Immune surveillance of senescent cells--biological significance in cancer- and non-cancer pathologies.
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AbstractCellular senescence, a state of stable growth arrest, can occur in response to various stress stimuli such as telomere shortening, treatment with chemotherapeutic drugs or the aberrant activation of oncogenes. Senescent cells communicate with their environment by secreting various cytokines and growth factors, and it has become clear that this 'secretory phenotype' can have pro- as well as anti-tumorigenic effects. Recent work from our laboratory showed that premalignant, senescent hepatocytes are recognized and cleared through an antigen-specific immune response and that this immune response, designated as 'senescence surveillance' is crucial for tumor suppression in the liver [(Kang,T.W. et al. (2011) Senescence surveillance of pre-malignant hepatocytes limits liver cancer development. Nature, 479, 547-551]. It is an emerging concept that immune responses against senescent cells have a broader biological significance in cancer- as well as non-cancer pathologies and current data suggest that distinct immune responses are engaged to clear senescent cells in different disease settings. In this review article, we will discuss different examples how immune responses against senescent cells are involved to restrict disease progression in cancer- and non-cancer pathologies.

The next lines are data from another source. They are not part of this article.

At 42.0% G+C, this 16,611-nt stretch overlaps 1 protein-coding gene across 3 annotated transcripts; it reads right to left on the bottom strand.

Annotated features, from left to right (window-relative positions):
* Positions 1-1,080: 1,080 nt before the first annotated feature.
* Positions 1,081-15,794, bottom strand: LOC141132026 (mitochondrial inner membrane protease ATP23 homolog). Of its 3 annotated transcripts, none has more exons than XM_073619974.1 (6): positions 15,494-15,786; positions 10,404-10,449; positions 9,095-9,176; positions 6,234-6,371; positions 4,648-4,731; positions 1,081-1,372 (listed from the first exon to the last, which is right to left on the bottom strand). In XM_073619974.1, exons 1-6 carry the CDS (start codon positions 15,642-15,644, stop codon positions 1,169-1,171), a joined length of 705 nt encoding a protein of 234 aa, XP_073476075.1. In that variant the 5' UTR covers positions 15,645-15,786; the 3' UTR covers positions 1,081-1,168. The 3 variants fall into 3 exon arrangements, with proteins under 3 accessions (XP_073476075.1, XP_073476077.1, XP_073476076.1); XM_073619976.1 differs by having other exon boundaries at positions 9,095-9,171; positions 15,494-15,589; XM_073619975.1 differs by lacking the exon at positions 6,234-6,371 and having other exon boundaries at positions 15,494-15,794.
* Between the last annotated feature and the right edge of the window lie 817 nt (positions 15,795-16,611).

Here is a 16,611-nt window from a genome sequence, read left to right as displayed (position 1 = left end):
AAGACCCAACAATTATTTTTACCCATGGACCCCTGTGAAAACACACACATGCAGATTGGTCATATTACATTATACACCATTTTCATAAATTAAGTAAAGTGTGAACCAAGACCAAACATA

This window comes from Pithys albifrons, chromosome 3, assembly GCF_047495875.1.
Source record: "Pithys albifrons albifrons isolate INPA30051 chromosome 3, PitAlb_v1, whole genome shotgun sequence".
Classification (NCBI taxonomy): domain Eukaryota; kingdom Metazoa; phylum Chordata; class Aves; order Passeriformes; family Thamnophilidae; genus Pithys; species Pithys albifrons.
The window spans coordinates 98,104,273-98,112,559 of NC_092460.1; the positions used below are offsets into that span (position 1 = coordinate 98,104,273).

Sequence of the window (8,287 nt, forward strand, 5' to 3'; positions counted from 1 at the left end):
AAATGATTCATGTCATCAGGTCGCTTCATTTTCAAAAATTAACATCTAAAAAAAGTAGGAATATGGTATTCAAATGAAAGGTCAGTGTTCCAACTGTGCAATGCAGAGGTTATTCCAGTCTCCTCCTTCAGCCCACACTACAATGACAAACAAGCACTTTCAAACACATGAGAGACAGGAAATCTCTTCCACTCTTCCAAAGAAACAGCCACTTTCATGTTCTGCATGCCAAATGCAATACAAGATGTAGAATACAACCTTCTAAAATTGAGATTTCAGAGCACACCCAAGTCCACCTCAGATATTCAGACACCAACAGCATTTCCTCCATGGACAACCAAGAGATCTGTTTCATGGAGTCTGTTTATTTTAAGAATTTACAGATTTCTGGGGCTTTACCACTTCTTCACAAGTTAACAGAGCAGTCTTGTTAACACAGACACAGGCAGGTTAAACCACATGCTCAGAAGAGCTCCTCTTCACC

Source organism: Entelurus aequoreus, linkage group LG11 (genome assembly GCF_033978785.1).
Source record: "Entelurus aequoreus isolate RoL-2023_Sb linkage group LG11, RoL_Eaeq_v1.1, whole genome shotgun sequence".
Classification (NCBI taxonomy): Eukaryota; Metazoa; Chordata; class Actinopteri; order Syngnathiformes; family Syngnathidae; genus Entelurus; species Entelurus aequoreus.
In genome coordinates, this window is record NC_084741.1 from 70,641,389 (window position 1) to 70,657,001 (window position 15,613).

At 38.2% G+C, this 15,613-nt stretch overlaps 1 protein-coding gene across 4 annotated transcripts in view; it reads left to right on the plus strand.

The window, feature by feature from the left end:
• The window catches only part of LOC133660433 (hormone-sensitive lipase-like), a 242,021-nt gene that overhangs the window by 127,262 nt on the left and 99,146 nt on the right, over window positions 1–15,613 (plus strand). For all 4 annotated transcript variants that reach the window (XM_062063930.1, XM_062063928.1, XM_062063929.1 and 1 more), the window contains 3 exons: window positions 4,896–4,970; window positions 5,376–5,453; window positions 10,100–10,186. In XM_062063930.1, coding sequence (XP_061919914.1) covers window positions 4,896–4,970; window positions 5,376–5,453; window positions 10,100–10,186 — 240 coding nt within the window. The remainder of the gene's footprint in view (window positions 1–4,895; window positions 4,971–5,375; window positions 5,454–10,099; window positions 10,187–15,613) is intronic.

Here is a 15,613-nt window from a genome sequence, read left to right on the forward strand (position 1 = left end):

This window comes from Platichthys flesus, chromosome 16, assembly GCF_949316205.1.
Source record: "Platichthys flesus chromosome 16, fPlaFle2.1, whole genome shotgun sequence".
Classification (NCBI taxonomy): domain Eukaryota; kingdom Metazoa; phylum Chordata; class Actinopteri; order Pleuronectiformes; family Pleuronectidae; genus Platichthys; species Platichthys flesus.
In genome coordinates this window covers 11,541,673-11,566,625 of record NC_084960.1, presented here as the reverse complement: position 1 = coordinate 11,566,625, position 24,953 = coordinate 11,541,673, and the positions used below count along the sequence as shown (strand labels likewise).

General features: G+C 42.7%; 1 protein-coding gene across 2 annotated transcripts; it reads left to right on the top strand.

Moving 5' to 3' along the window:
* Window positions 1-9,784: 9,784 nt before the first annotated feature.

CitationImmune surveillance of senescent cells--biological significance in cancer- and non-cancer pathologies. 2012, 33 (6):1123-6 Carcinogenesis
AffiliationHelmholtz Centre for Infection Research, Braunschweig, Germany.
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